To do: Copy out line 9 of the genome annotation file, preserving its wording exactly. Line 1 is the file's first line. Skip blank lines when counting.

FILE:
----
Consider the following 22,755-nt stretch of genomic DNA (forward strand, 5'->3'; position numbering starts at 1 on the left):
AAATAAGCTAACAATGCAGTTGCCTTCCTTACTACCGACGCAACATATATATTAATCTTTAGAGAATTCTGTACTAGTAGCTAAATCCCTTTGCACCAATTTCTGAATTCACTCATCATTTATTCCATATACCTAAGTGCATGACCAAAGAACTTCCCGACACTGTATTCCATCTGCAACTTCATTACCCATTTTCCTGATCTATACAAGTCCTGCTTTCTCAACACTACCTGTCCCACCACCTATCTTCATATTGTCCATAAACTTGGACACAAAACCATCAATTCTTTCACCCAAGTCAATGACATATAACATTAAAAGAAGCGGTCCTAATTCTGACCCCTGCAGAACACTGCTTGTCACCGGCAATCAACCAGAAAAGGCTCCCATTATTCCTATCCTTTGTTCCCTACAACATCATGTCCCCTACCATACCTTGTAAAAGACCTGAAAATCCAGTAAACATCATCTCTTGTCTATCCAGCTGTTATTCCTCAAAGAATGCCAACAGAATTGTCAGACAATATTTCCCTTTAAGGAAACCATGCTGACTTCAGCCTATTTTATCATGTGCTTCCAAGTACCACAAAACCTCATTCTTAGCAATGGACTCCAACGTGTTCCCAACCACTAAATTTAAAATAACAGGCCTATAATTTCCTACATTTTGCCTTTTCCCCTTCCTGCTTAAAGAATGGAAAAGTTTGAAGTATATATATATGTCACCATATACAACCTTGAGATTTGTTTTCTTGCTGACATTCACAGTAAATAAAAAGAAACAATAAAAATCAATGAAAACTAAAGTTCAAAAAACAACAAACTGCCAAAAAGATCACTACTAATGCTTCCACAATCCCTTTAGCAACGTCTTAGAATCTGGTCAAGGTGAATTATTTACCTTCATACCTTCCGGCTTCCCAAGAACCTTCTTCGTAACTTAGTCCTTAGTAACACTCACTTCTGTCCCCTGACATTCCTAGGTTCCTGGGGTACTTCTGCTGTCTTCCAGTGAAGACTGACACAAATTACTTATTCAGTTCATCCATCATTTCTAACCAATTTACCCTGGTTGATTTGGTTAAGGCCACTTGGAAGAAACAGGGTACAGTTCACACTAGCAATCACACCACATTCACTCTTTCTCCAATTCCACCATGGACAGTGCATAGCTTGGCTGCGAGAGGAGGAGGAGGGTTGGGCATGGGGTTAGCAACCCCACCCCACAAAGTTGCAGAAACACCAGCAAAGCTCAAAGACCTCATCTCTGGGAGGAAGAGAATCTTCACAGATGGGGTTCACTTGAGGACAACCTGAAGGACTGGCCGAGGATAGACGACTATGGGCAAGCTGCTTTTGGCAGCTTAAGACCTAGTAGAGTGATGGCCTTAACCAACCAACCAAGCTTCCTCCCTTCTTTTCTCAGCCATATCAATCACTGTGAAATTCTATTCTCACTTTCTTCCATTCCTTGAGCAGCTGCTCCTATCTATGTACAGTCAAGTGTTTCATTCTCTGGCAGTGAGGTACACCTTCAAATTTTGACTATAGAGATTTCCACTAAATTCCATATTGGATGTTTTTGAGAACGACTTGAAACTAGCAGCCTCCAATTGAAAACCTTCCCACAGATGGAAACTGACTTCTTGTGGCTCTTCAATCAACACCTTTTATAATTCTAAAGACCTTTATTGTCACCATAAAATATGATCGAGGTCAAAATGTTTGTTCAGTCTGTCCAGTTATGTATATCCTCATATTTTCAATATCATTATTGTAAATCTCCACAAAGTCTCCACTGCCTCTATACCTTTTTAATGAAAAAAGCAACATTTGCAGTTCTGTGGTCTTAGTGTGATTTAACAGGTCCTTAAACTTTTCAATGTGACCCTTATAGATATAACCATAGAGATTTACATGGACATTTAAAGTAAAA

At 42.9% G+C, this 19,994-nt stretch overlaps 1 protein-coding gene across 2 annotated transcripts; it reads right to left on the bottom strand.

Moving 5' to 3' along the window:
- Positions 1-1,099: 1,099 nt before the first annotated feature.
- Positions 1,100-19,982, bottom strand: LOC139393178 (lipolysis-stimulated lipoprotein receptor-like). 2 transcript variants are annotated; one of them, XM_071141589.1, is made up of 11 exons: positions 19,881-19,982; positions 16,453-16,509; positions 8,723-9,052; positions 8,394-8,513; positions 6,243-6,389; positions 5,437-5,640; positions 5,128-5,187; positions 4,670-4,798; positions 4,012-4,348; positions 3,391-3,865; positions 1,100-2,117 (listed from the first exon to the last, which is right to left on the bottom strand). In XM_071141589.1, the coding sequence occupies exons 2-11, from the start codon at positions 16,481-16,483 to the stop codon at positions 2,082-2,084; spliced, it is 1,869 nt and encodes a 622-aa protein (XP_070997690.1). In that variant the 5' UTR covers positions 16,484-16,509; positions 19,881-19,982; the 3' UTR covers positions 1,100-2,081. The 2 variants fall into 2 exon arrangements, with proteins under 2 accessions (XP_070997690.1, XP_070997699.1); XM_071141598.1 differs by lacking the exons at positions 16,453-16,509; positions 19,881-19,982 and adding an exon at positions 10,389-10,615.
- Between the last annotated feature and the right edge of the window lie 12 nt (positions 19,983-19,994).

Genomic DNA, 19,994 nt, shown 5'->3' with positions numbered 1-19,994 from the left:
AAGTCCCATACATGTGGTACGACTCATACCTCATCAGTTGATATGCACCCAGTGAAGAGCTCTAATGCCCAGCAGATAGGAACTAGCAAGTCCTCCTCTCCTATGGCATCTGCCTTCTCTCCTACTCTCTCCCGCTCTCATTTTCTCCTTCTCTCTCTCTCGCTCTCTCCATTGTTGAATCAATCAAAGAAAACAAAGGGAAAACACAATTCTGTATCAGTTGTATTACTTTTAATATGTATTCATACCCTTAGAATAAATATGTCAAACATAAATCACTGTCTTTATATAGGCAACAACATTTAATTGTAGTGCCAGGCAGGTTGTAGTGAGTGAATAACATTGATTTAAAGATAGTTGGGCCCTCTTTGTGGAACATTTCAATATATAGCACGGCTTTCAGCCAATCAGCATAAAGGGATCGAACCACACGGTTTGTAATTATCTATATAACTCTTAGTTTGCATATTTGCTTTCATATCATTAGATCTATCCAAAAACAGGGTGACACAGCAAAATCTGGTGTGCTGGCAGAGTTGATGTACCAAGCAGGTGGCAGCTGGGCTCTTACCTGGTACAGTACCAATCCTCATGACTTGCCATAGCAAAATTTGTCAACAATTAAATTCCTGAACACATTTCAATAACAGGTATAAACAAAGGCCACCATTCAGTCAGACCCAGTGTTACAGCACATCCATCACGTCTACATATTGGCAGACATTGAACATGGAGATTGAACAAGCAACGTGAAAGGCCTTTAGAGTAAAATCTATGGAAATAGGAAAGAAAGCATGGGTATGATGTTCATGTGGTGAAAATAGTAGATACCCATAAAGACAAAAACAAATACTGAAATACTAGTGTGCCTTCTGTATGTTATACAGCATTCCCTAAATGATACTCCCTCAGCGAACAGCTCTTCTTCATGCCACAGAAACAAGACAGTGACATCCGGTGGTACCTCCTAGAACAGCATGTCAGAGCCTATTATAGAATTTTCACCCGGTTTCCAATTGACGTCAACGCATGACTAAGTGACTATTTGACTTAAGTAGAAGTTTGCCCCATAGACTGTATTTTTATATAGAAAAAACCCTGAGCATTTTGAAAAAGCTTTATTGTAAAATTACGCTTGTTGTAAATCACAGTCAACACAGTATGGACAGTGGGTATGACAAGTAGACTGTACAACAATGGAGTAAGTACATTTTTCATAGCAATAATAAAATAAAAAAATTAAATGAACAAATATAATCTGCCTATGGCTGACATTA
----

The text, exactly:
AAGTCCCATACATGTGGTACGACTCATACCTCATCAGTTGATATGCACCCAGTGAAGAGCTCTAATGCCCAGCAGATAGGAACTAGCAAGTCCTCCTCTCCTATGGCATCTGCCTTCTCTCCTACTCTCTCCCGCTCTCATTTTCTCCTTCTCTCTCTCTCGCTCTCTCCATTGTTGAATCAATCAAAGAAAACAAAGGGAAAACACAATTCTGTATCAGTTGTATTACTTTTAATATGTATTCATACCCTTAGAATAAATATGTCAAACATAAATCACTGTCTTTATATAGGCAACAACATTTAATTGTAGTGCCAGGCAGGTTGTAGTGAGTGAATAACATTGATTTAAAGATAGTTGGGCCCTCTTTGTGGAACATTTCAATATATAGCACGGCTTTCAGCCAATCAGCATAAAGGGATCGAACCACACGGTTTGTAATTATCTATATAACTCTTAGTTTGCATATTTGCTTTCATATCATTAGATCTATCCAAAAACAGGGTGACACAGCAAAATCTGGTGTGCTGGCAGAGTTGATGTACCAAGCAGGTGGCAGCTGGGCTCTTACCTGGTACAGTACCAATCCTCATGACTTGCCATAGCAAAATTTGTCAACAATTAAATTCCTGAACACATTTCAATAACAGGTATAAACAAAGGCCACCATTCAGTCAGACCCAGTGTTACAGCACATCCATCACGTCTACATATTGGCAGACATTGAACATGGAGATTGAACAAGCAACGTGAAAGGCCTTTAGAGTAAAATCTATGGAAATAGGAAAGAAAGCATGGGTATGATGTTCATGTGGTGAAAATAGTAGATACCCATAAAGACAAAAACAAATACTGAAATACTAGTGTGCCTTCTGTATGTTATACAGCATTCCCTAAATGATACTCCCTCAGCGAACAGCTCTTCTTCATGCCACAGAAACAAGACAGTGACATCCGGTGGTACCTCCTAGAACAGCATGTCAGAGCCTATTATAGAATTTTCACCCGGTTTCCAATTGACGTCAACGCATGACTAAGTGACTATTTGACTTAAGTAGAAGTTTGCCCCATAGACTGTATTTTTATATAGAAAAAACCCTGAGCATTTTGAAAAAGCTTTATTGTAAAATTACGCTTGTTGTAAATCACAGTCAACACAGTATGGACAGTGGGTATGACAAGTAGACTGTACAACAATGGAGTAAGTACATTTTTCATAGCAATAATAAAATAAAAAAATTAAATGAACAAATATAATCTGCCTATGGCTGACATTA